Explained | Indians Can Now Enlist in Canada's Armed Forces: Why and How?

This comes amid Canada's decision to welcome a record number of permanent residents over the next three years.

Indian Diaspora
3 min read
Explained | Indians Can Now Enlist in Canada's Armed Forces: Why and How?

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Permanent residents in Canada, which include a large number of Indians, will now be allowed to enlist in the country's military, the Canadian Armed Forces (CAF) announced.

Why? This comes amid a shortage of military personnel due to low recruitment levels in the armed forces.

Is This the First Time Such a Move Has Been Announced? 

While this is the first time the CAF has announced such a policy, it has been done before by other security agencies of Canada.

Around five years ago, the Royal Canadian Mounted Police had changed their "outdated recruitment process" by declaring that they will admit permanent residents in their infantry who have lived in Canada for at least 10 years, according to CTV News.

Earlier, permanent residents were eligible to apply in the CAF only under the "Skilled Military Foreign Applicant" entry programme.


The programme was open to individuals possessing specialised skills, and who could contribute by performing essential duties – for instance as a doctor or trained pilot.

What Is the Current Eligibility Criteria To Apply for the CAF?

To apply for the CAF, a candidate must:

  • be a Canadian citizen

  • be over the age of 18 (or 16, as long as they have parental consent)

  • have an educational qualification of grade 10 or 12, if they want to enlist as an officer

All the criteria, except citizenship, will henceforth be valid for permanent residents as well.

Personnel Shortage in the Canadian Army

In September, the CAF had sounded a bell of caution over massive shortfalls in recruitment, with thousands of unfilled posts across the military.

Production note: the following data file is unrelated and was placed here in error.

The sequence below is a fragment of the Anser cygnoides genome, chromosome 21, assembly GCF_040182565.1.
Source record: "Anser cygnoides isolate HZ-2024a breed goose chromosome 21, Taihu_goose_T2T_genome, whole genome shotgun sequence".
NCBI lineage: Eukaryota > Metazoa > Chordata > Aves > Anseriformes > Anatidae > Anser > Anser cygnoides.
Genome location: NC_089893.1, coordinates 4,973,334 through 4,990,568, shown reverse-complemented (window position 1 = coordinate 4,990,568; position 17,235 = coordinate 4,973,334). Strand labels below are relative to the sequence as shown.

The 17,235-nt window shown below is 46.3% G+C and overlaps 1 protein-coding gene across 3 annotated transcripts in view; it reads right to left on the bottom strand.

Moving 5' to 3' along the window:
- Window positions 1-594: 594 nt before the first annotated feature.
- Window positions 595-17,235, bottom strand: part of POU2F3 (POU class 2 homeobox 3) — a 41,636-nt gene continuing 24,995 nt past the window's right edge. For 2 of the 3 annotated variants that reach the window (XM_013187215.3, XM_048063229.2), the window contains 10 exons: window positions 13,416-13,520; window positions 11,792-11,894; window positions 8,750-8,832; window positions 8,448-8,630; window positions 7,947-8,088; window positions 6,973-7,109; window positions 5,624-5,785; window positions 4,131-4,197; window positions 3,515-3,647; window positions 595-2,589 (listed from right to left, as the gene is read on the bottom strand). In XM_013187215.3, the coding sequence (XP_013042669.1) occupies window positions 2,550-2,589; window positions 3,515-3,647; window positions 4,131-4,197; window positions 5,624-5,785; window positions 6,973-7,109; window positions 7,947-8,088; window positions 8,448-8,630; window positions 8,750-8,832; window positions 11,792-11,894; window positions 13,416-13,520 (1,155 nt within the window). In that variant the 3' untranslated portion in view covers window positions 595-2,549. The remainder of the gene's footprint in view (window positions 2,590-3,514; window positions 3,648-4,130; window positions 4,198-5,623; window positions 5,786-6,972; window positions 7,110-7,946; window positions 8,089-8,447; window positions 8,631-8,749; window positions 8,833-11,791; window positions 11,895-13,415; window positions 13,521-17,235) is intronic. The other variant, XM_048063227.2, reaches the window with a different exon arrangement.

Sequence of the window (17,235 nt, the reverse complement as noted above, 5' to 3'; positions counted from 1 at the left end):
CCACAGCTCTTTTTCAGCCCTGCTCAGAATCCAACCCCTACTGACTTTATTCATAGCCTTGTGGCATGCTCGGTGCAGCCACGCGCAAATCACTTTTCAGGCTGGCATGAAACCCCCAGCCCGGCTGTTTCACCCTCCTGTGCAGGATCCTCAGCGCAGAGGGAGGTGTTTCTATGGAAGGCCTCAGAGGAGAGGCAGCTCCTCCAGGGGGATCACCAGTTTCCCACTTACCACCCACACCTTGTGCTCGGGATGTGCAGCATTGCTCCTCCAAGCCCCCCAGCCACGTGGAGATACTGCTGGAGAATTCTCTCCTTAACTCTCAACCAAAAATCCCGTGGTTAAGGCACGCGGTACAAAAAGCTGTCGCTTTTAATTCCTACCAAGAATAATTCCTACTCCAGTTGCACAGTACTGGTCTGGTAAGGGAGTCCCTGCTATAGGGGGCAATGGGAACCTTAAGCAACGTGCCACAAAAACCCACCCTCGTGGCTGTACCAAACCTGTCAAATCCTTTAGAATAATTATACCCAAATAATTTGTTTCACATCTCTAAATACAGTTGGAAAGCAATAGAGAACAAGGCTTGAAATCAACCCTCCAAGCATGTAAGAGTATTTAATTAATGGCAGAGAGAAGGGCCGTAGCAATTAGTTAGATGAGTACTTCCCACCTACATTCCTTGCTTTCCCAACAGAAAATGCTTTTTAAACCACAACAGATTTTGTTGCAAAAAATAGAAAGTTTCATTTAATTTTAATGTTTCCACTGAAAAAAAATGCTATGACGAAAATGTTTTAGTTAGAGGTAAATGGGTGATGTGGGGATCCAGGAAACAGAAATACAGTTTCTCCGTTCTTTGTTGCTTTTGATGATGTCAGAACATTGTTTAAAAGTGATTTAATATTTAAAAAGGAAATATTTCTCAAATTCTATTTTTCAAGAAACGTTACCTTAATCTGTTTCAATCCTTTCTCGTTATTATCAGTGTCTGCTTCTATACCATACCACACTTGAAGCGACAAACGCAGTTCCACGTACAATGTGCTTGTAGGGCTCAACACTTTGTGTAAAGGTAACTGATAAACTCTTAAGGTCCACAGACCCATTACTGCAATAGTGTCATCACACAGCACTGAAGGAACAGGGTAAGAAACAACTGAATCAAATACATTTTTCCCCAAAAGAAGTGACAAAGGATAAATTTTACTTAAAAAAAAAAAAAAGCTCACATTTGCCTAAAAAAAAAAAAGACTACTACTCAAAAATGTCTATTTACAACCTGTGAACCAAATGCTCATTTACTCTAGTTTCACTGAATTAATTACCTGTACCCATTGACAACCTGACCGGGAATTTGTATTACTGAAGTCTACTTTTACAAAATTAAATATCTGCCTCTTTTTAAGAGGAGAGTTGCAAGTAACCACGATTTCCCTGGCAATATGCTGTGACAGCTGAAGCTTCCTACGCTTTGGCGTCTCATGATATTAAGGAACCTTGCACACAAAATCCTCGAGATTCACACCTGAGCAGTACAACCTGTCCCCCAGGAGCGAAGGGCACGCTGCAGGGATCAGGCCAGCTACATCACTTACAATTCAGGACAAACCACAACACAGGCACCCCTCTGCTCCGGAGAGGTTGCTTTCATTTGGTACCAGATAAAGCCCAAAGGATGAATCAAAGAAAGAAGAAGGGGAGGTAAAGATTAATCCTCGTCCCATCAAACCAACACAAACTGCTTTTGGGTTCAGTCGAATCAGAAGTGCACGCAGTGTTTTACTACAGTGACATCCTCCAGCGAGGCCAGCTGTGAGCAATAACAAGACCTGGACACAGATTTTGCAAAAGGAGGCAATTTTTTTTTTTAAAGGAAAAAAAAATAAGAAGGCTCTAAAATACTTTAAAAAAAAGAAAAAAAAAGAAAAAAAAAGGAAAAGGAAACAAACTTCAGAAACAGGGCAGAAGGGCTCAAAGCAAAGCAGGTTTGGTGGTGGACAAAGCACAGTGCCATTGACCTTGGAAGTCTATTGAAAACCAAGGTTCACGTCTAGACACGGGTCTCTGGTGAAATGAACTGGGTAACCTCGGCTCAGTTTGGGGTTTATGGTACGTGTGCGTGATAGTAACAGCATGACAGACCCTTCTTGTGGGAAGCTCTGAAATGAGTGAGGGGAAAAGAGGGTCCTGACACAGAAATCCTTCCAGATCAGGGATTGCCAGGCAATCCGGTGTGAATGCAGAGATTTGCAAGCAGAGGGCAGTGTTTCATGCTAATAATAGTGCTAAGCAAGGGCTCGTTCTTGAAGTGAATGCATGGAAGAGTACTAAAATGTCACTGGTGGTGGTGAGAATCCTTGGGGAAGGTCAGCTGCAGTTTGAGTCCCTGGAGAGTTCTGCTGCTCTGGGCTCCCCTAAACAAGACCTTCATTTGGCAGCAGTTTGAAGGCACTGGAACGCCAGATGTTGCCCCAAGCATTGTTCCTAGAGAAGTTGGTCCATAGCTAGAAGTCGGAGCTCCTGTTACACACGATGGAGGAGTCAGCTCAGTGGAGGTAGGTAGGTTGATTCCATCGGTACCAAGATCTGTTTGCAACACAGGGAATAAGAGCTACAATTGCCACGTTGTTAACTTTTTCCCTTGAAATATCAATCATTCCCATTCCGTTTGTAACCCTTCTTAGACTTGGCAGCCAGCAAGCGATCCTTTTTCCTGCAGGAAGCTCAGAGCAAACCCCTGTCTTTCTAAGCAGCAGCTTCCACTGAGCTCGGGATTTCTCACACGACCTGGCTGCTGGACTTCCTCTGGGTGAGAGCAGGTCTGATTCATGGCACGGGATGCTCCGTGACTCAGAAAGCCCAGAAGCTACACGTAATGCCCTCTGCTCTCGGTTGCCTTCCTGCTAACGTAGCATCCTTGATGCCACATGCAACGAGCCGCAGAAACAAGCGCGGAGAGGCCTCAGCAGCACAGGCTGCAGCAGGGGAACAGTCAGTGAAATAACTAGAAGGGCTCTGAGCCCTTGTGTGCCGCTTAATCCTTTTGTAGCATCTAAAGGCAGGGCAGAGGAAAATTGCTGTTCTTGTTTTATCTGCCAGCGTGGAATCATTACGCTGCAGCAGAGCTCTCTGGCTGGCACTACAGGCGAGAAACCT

The CAF had said that it was only able to recruit half of its targeted number per month, and would not be able to meet their goal of adding 5,900 personnel in 2022 if the shortfall continues.

Explaining why the military had not allowed the recruitment of foreigners earlier, Christian Leuprecht, a professor at the Royal Military College of Canada, said:

"The CAF had resisted opening up the ranks to permanent residents because it does create additional burdens and risks, in terms of security clearances, for instance."

If the Labour Shortage Has Been Ongoing for Years, What Triggered the Sudden Decision?

While it is true that Canada's armed forces have been facing a shortage of personnel for quite some time, the recent decision was triggered by a shift in global politics following the Russia-Ukraine war.

At a press conference earlier this year, Defence Minister Anita Anand had said that the world was facing the "greatest threat" to international peace and stability since the end of the Second World War.

Hence, she said that the CAF needs to grow if it intends to meet the global demands created by the Kremlin's offensives.

Have Other Countries Announced Similar Policies? 

Recruitment of non-citizens in the armed forces is not a new policy. Several other countries have been doing it for years.

"Countries such as France use military service as either a pathway to citizenship or an accelerated pathway to citizenship," Leuprecht was quoted as saying by CTV News.

Some of the other countries that allow foreigners to enlist in their armed forces (subject to their specific rules) include the United States, Australia, Belgium, Denmark, Ireland, New Zealand, Russia, etc.

India also allows a few sections of foreigners to join their military, such as Nepalese, Bhutanese, and Tibetans.

Implications for Indians

The policy change comes amid Canada's decision to welcome a record number of permanent residents over the next three years to fill almost one million vacant positions in the country.

By 2025, Canada plans to welcome around 500,000 new immigrants, Immigration Minister Sean Fraser had said on 2 November. This would certainly expand the pool for the military to choose from over the years.

The policy change is especially good news for Indians, who comprised the largest immigrant group to Canada among all its immigrants from 2016 to 2021, as per a survey. In fact, one in five people who come to Canada is an Indian.

With the announcement of the new immigration targets, citizenship rules are bound to be even more relaxed than before. This would lead to a massive jump in the number of Indian immigrants to Canada, who could then go on to join the military.

The new policy would also benefit the military, as most immigrants come to Canada when they are younger and in the working-age bracket. This would mean that recruits would have age and physical fitness on their side.

The decision will also change the demographic characteristics of the CAF, which currently has only 12 percent visible minorities and 16 percent women. The remaining personnel are all white men.

(With inputs from CTV News and PTI.)

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Topics:   Armed Forces   Canada   Indian Diaspora 

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